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03- Accounting Cycle Notes.doc

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Jocelyn King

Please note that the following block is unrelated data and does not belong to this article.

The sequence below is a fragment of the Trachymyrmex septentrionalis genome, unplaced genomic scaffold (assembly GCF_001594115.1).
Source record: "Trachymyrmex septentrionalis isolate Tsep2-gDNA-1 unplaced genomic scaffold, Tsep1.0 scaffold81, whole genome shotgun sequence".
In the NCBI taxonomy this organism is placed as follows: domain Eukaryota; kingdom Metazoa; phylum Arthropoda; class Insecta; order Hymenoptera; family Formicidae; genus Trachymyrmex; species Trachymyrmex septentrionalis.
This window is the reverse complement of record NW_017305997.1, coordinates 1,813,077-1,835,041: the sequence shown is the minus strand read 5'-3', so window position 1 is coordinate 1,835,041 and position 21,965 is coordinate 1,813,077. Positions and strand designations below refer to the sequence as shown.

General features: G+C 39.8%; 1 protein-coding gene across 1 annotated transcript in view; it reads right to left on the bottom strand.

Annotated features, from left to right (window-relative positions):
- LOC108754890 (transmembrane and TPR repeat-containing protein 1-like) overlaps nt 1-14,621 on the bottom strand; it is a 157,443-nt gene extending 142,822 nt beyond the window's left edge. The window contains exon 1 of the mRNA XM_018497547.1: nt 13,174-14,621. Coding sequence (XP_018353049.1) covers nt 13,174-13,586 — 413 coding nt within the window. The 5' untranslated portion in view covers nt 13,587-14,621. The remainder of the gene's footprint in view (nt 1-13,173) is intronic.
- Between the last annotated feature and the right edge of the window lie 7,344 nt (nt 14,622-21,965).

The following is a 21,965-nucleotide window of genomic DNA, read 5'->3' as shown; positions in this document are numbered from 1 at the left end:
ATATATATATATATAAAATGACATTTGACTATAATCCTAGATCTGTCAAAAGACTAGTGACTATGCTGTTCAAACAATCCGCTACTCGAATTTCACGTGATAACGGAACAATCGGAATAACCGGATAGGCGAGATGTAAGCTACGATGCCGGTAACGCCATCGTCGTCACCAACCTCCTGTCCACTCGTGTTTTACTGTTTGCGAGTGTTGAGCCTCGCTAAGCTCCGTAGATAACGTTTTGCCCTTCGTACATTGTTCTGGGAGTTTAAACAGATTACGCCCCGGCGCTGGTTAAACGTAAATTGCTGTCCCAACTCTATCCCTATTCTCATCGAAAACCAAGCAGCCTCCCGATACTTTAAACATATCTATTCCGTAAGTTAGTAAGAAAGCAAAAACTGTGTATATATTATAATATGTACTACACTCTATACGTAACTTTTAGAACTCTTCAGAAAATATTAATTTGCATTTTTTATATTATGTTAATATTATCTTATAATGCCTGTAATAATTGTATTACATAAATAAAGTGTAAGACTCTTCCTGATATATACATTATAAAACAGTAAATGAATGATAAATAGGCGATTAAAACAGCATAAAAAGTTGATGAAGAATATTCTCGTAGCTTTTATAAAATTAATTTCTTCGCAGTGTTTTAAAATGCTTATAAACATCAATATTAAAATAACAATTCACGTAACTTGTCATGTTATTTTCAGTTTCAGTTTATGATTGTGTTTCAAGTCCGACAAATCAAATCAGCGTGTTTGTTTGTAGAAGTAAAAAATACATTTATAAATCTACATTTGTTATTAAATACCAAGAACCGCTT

Review of the Accounting Cycle - Supplementary notes The accounting cycle begins with the identification of a transaction that must be recorded. A transaction involves an exchange of money, goods, or services between the firm and an external party. Examples include the sale of goods, the purchase of supplies, and the payment of salary to employees. Transactions are recorded using the double-entry method of book-keeping that is based on the following equation: Assets = Liabilities + Owners' Equity The left side of this equation comprises everything owned by the business (its assets). The right hand side of the equation tells us how the assets were financed. Liabilities are the result of financing with debt and owners' equity represents the share of assets that have been financed by the owners. The best way to learn the steps in the accounting cycle is to work through an example using a case. Below you will find the Larry Owens Real Estate Limited case. Assume that Larry Owens has started a new company in the real estate industry; he plans to sell real estate and also to manage properties on behalf of clients. He starts the business on July 1, 2011. On the following pages, you will be given a series of transaction for Larry Owens Real Estate Limited and will record the transactions and prepare the financial statements for the business’ first month of operation. Note: the steps followed here are the same steps you will follow in your case 1 assignment. These notes will be very useful to you in completing this assignment. Case: Larry Owens Real Estate Consider the following sample transactions which occur in the month of July, 2011: (1) Larry Owens invests $50,000 of his own money in Owens Real Estate Limited (OREL) by purchasing share capital. (2) OREL purchased a $30,000 business automobile on credit (a 36 month car loan). In the case of both transactions (1) and (2), the assets of the business have increased: cash has increased by $50,000 and automobiles by $30,000. However, transaction (1) has increased Larry's equity in the business (owner's equity) and liabilities have increased by 30,000. Supplementary Notes – Accounting Cycle Page 1 The double entry method records each transaction in two places. We can expand the accounting equation as follows: Assets = Liabilities + Owners' Equity Or in more detail we could say: Cash + Automobile = Liabilities + Owner's Equity $50,000 + $30,000 = $30,000 + $50,000 We have shown the $50,000 as an increase both to assets and owner’s equity and the $30,000 as an increase both to automobile and to liabilities. Hence, the equality of the accounting equation is maintained, which provides us with a check on the accuracy of our recording. If subsequent to recording transactions the accounting equation did not balance, we would know that we had made an arithmetic error. Now consider the following transactions for the month of July: (1) Larry Owens invested $50,000 in a real estate agency by purchasing share capital. (2) Purchased a $30,000 for a business automobile on credit. (3) He paid three months office rent in advance, $3,000. (4) Purchased office equipment for cash, $10,000 (5) Purchased on credit from Standard Supply Company office supplies, $600, and from Office Depot office equipment, $3,500. (6) Sold unneeded office equipment to Dale Hall, $1,000 cash and $500 to be paid at a later date. (7) Collected $500 from Dale Hall. (8) Paid Office Depot $1,750 of the amount owed for equipment. (9) Sold a house and collected an $8,500 commission. (10) Paid the secretary's salary for the first two weeks of the month, $1,000. (11) Signed a contract to manage an apartment building for $500 per month. Collected the management fee for the last half of July and the month of August, a month and a half, $750 (12) Paid the secretary's salary for the second two weeks of July, $1,000. (13) Paid a $200 dividend to himself as the sole shareholder. (14) Paid the monthly telephone bill, $200. (15) Paid for gas and oil used in the agency car, $250. (16) Paid for newspaper advertising that had appeared, $600. Note that the number shown with each account entry corresponds to the transaction number. Each account has both a left-hand (debit) side and right-hand (credit) side. A debit represents an increase in assets or a decrease in liabilities or owners' equity. A credit represents an increase in liabilities or owners' equity and a decrease in assets. The terms debit and credit therefore take on opposite signs as we change sides in the accounting equation. We first record transactions in journal entries. The journal entries are then entered in (posted) to the accounts. Journal entries for the above 16 transactions are shown below. The debit side of the entry is shown first, and the credit side on the line below, slightly indented. Supplementary Notes – Accounting CyclePage 2 (1) Cash 50,000 Common Stock 50,000 (2) Automobile 30,000 Car Loan 30,000 (3) Prepaid Rent 3,000 Cash 3,000 (4) Office Equipment 10,000 Cash 10,000 (5) Office Supplies 600 Office Equipment 3,500 Accounts Payable 4,100 (6) Cash 1,000 Accounts Receivable 500 Office Equipment 1,500 (7) Cash 500 Accounts Receivable 500 (8) Accounts Payable 1,750 Cash 1,750 (9) Cash 8,500 Commissions Earned 8,500 (10) Office Salaries Expense 1,000 Cash 1,000 (11) Cash 750 Unearned Management Fees 750 (12) Office Salaries Expense 1,000 Cash 1,000 (13) Dividends 200 Cash 200 (14) Telephone Expense 200 Cash 200 (15) Gas, Oil, and Repairs 250 Cash 250 (16) Advertising Expense 600 Cash 600 See T accounts on next page. Supplementary Notes – Accounting CPage 3 Assets = Liabilities + Owner’s Equity Cash Accounts Payable Common Stock (1) 50,000 (2) 30,000 (8) 1,750 (5) 4,100 (1) 50,000 (3) 3,000 (6) 1,000 (4) 10,000 2,350 50,000 (7) 500 (8) 1,750 (9) 8,500 (10) 1,000 Unearned Management Fees Dividends (11) 750 (12) 1,000 (13) 200 (11) 750 (13) 200 (14) 200 (15) 250 750 200 (16) 600 12,750 Car loan Commissions Earned Accounts Receivable (9) 8,500 (6) 500 (7) 500 (2) 30,000 8,500 0 30,000 Prepaid Rent Office Salaries Expense (3) 3,000 (10) 1,000 3,000 (12) 1,000 2,000 Office Supplies Telephone Expense (5) 600 (14) 200 600 200 Automobile Gas, Oil, and Repairs (2) 30,000 30,000 (15) 250 250 Advertising Expense Office Equipment (16) 600 (4) 10,000 (6) 1,500 (5) 3,500 600 1,2000 Supplementary Notes – Accounting CyclPage 4 Sub Ledgers Before moving on, consider the $2,350 balance in Accounts Payable. It is important to know not just the total in this account, but also the balances due to individual suppliers so that cheques can be written to pay the correct supplier and to ensure that all suppliers are paid appropriately. Formally, a company keeps track of amounts due to individual suppliers through the maintenance of an Accounts Payable subledger. Each time a journal entry is made to Accounts Payable, an entry is also made to the individual supplier account in the subledger. Journal entries (5) and (8) involve Accounts Payable. They would be reflected in the Accounts Payable subledger as follows: Standard Supply Company Office Depot (5) 600 (8) 1750 (5) 3500 600 1750 A Trial balance of the Accounts Payable subledger follows: Standard Supply Company $ 600 Office Depot 1,750 $ 2,350 Note that this equals the balance in the Accounts Payable account. This is as we expect, since the Accounts Payable subledger is nothing more than a breakdown of that account by individual supplier. When Owens Real Estate Limited develops a client base, it will also need to set up an Accounts Receivable subledger in order to maintain a breakdown of amounts owing from individual clients. Supplementary Notes – Accounting CyclePage 5 If we add up the balances in these accounts, we can enter them in a trial balance and check that the sum of the debits equals the sum of the credits, as follows: Owens Real Estate Limited Trial Balance July 31, 2011 Debit Credit Cash $42,750 Prepaid Rent 3,000 Office Supplies 600 Automobile 30,000 Office Equipment 12,000 Accounts Payable $2,350 Unearned Management Fees 750 Car Loan 30,000 Common Stock 50,000 Dividends 200 Commissions Earned 8,500 Office Salaries Expense 2,000 Telephone Expense 200 Gas, Oil, and Repairs 250 Advertising Expense 600 Totals $91,600 $91,600 Now assume that Larry would like to prepare financial statements at the end of July. We will prepare an income statement to show revenues earned during the period, and the expenses incurred in order to earn these revenues. We will also prepare a balance sheet in order to show the amounts of the various assets and liabilities and the closing owner's equity for the period. The trial balance as it now stands does not show proper account balances. That is because the nature of some of the items has changed with the passage of time from when they were originally recorded. Consider transaction (2), the payment of three months rent in advance. Assume this payment was made on July 1. We recorded this transaction as a debit to prepaid rent. However, now it is the end of July. One month has passed. Therefore, one-third of the $3,000 originally paid is no longer prepaid. Assets used up in the course of doing business become expenses. We record this in the following adjusting entry (journal entries are numbered beginning from where the previous sequence of journal entries left off): Supplementary Notes – Accounting CycPage 6 (17) Rent Expense 1,000 Prepaid Rent 1,000 Similarly, physical assets (the automobile and the office equipment) will wear out. We call the wear and tear on such assets amortization. Assume the automobile has depreciated by 1/10 of its original cost. Assume the amortization on the office equipment is $1200. We record this amortization as follows: (18) Amortization Expense 4,200 Accumulated Amortization-Automobile 3,000* Accumulated Amortization-Office Equipment 1,200 *1/10 X $ 30,000= $3,000 The Accumulated Amortization accounts are called contra-asset accounts. In order to preserve the original cost of the fixed assets intact, we do not credit the Automobile and Office Equipment accounts directly. Instead, we credit the contra-accounts whose credit balances are deducted from the debit balances in the asset accounts themselves when financial statements are prepared. Larry collected $750 in July, representing management fees for half of July and all of August (transaction # 11). It is now July 31, so he has not earned the $500 portion of the fee that pertains to August. He has, however, earned the $250 portion of the fee pertaining to July. We therefore need to remove this $250 from the liability account, Unearned Management Fees, and assign it to a revenue account: (19) Unearned Management Fees 250 Management Fees Earned 250 In order to prepare financial statements, the adjusting journal entries (17) through (19) are posted to the trial balance and the balances extended out to the income statement and balance sheet columns. This document is referred to as a worksheet. The financial statements can then be prepared directly from this worksheet. Note that we need to enter a $500 debit to the bottom of the income statement to balance the debit and credit columns. This is because revenues (which are credits) exceeded expenses (which are debits) by $500 resulting in a $500 net income for the period. We also need to add the $500 net income figure to the balance sheet credit column to balance its debit and credit columns. This is because Larry has increased shareholder’s equity in the business by $500 by earning a $500 profit for the month of July. Supplementary Notes – Accounting CyclPage 7 Owens Real Estate Limited Work Sheet for the month Ended July 31, 2011 Account Titles Trial Balance Adjustments Income Statement Balance Sheet Dr Cr Dr Cr Dr Cr Dr Cr Cash 42750 42750 Prepaid rent 3000 (17) 1000 2000 Office Supplies 600 600 Automobile 30000 30000 Office Equipment 12000 12000 Accounts Payable 2350 2350 Unearned Management Fees 750 (19) 250 500 Car Loan 30000 30000 Common Stock 50000 50000 Dividends 200 200 Commissions Earned 8500 8500 Office Salaries Expense 2000 2000 Telephone Expense 200 200 Gas, Oil and Repairs 250 250 Advertising Expense 600 600 91600 91600 Rent Expense (17) 1000 1000 Amortization Expense (18) 4200 4200 Accumulated Amortization -automobile (18) 3000 3000 Accumulated Amortization -office equipment (18) 1200 1200 Management Fees Earned (19) 250 250 5,450 5,450 8,250 8,750 87,550 87,050 Net Income 500 500 8,750 8,750 87,550 87,550 Supplementary Notes – Accounting CPage 8 Owens Real Estate Limited Income Statement for the month ended July 31, 2011 Revenue 8,500 Commissions Earned 250 Management Fees 8,750 Expenses Amortization Expense 4,200 Office Salaries Expense 2,000 Rent Expense 1,000 Advertising Expense 600 Gas, Oil, and Repairs 250 Telephone Expense 200 8,250 Net Income 500 Owens Real Estate Limited Retained Earnings Statement for the month ended July 31, 2011 Retained Earning - Beginning of month -0- Add: Net Income 500 Deduct: Dividends (200) Retained Earning – end of month 300 Supplementary Notes – Accounting cycle – page 9 Owens Real Estate Limited Balance Sheet July 31, 2011 Assets Current Assets Cash 42,750 Prepaid Rent 2,000 Office Supplies 600 45,350 Fixed Assets Office equipment 12,000 Less: Accumulated Amortization (1,200) 10,800 Automobile 30,000 Less: Accumulated Amortization (3,000) 27,000 37,800 Total Assets 83,150 Liabilities and Equity Liabilities Current Liabilities Accounts Payable 2,350 Unearned management fees 500 2,850 Long term liabilities Car Loan 30,000 Total Liabilities 32,850 Equity Share Capital 50,000 Deficit 300 Total equity 50,300 Total Liabilities and Equity 83,150 In order to bring the accounts up to date, the ad